It is important during Black History Month to call attention to health inequities in organ donation and transplantation. But it is more important to take this opportunity to focus our efforts and resources to helping solve these inequities. Statistics from the Organ Procurement and Transplantation Network (OPTN) show that in 2020 African Americans/Blacks represented 13.4 percent of the overall U.S. population, but madeup 35 percent of all patients in the U.S. receiving dialysis for kidney failure and 32 percent of patients waiting for a kidney transplant. The good news is the number of kidney transplants for Black recipients has increased 44 percent since 2014, but more needs to be done.
50,000 Organ Transplants by 2026 Campaign
These figures show a gap between the need for organ transplants in minority communities and the actual number of transplants performed. We, the organ donation and transplant community, can do better. This is why reducing health inequity is one of the pillars AOPO recently unveiled in its groundbreaking effort to reach 50,000 organ transplants annually by 2026. The goal represents a 50 percent increase over current annual figures and it sets AOPO on the path to complement and exceed the Centers for Medicaid and Medicare Services’ (CMS) expectation of 41,000 annual transplants during the same time period. This would amount to an additional 22 percent more organs transplanted beyond the CMS final rule benchmark set forth last year. This campaign focuses on improving the system, saving more lives and contains specific focus on reducing health inequity.
Reduce Health Inequity
To address health inequity in donation and transplantation, the AOPO campaign will:
- Make health equity an OPO priority.
- Use the recommendations from the AOPO Diversity, Equity, and Inclusion (DEI) Task Force to guide donation and transplant professionals to achieve fairness, equity and transparency in deceased donor organ procurement, allocation, and distribution.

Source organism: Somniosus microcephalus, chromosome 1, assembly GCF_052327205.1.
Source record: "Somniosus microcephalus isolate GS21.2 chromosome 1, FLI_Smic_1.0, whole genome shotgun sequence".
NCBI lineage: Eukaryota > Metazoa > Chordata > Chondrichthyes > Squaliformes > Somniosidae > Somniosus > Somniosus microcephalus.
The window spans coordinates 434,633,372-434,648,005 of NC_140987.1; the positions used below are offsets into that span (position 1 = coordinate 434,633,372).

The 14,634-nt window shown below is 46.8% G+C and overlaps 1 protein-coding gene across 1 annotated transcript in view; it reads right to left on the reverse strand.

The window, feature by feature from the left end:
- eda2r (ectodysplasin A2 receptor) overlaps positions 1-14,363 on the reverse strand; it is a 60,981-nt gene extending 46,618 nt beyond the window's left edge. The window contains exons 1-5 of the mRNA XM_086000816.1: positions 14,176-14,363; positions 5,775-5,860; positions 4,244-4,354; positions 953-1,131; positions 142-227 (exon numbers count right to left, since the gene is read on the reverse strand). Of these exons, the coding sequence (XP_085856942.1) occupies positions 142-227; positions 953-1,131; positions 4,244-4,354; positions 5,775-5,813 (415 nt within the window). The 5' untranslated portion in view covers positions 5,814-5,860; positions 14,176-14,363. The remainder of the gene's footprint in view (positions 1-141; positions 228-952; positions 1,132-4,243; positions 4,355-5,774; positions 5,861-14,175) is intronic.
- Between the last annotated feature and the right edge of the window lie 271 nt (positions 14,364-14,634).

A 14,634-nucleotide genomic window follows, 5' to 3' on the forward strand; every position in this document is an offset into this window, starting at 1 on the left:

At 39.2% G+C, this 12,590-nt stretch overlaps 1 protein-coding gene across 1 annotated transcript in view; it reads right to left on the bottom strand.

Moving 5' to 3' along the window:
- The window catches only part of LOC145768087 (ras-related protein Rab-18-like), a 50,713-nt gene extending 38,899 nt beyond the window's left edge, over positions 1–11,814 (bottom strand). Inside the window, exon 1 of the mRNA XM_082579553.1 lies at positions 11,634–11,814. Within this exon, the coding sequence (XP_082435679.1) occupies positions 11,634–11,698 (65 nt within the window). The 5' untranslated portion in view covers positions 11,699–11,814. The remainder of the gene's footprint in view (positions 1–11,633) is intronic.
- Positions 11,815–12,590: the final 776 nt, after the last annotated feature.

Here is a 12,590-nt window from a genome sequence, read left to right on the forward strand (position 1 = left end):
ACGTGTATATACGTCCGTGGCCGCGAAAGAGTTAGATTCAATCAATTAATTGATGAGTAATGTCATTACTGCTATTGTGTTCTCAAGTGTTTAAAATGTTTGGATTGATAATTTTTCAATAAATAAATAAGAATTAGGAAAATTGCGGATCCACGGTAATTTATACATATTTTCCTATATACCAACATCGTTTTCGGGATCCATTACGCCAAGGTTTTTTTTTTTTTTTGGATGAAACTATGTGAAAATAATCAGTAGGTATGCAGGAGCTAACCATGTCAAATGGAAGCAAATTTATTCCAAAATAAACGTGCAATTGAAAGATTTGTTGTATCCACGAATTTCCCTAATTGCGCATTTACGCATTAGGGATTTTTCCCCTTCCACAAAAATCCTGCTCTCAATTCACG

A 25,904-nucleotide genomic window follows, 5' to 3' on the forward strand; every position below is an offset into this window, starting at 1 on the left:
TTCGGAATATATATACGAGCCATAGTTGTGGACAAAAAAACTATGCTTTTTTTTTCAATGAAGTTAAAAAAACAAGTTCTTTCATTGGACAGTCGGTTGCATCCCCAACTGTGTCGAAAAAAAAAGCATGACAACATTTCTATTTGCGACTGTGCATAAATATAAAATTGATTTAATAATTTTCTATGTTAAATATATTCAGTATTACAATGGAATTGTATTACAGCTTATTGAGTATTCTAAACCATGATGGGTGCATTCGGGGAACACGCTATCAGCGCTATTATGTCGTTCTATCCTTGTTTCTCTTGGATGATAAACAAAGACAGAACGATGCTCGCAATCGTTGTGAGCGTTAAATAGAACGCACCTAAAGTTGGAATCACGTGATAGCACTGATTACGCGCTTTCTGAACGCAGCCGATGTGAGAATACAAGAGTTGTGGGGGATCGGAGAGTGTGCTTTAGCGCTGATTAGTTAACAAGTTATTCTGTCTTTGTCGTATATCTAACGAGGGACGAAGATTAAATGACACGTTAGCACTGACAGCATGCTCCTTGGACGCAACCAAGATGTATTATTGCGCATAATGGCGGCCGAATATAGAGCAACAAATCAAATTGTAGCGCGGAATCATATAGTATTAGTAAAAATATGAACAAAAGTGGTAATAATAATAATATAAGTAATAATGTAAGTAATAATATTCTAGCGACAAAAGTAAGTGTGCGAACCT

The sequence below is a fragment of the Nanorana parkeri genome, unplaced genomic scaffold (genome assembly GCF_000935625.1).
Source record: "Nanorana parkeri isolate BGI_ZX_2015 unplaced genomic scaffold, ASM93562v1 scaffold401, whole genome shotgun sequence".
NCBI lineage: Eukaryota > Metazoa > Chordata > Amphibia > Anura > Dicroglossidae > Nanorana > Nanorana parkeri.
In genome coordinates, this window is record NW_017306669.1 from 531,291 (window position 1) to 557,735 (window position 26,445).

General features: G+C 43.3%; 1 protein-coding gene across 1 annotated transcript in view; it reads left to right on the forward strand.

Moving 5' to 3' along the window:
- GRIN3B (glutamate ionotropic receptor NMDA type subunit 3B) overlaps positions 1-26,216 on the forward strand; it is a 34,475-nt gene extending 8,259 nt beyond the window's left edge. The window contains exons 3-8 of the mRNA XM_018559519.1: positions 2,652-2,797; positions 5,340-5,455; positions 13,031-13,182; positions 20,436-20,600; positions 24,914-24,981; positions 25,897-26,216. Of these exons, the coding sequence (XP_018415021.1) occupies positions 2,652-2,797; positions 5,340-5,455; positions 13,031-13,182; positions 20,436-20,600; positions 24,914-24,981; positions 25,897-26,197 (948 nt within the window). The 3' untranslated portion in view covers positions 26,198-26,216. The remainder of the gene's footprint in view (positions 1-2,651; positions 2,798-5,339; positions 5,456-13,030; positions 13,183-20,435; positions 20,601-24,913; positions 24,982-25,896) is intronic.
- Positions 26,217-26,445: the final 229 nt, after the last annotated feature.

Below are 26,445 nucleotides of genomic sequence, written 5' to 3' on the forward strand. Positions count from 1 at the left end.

- Enhance and expand OPO cultural and implicit bias training.
- Develop data-driven policies and support research to advance health equity in organ donation and transplantation.
- Partner with external stakeholders to develop national outreach efforts for communities of color to encourage organ donation and to address concerns with organ donation and the healthcare system.
The campaign seeks to reduce health inequities as a primary initiative, including implementation of initiatives to expand collaboration, maximize organ utilization, and drive innovation and research. We recognize that organ procurement organizations (OPOs) are an integral part of a larger system and true success comes from OPOs, donor hospitals, transplant programs, and other stakeholders working together toward this common goal of increased organ transplants. We believe our campaign will challenge OPO members, as well as other stakeholders, to collaboratively improve overall system performance to save more lives.
We are in the process of meeting with key stakeholder groups to garner their support in this campaign, realizing that this effort will take collaboration by everyone involved in the organ donation and transplant process. Just in the first few days of the campaign, we are honored to be joined by the Association for Multicultural Affairs in Transplantation (AMAT), North American Transplant Coordinators Organization (NATCO), National Disease Research Interchange (NDRI), and Donate Life Mississippi.
As the true experts in organ donation and transplantation, it is important that AOPO and our partners lead this transformation. We are committed to closing the gap between the need for organ transplants in minority communities and the number of transplants performed, as well as to improving the organ donation and transplantation process to optimize every opportunity to pursue, recover, and transplant organs. By taking these steps to improve the system, we are honoring donors and donor families who made the selfless gift to donate and ensuring those waiting for a life-saving transplant receive organs as soon as possible.
I will share updates and milestones about the 50,000 Organ Transplants by 2026 Campaign as they arise. For more details, visit the AOPO campaign website.
Steve Miller, AOPO CEO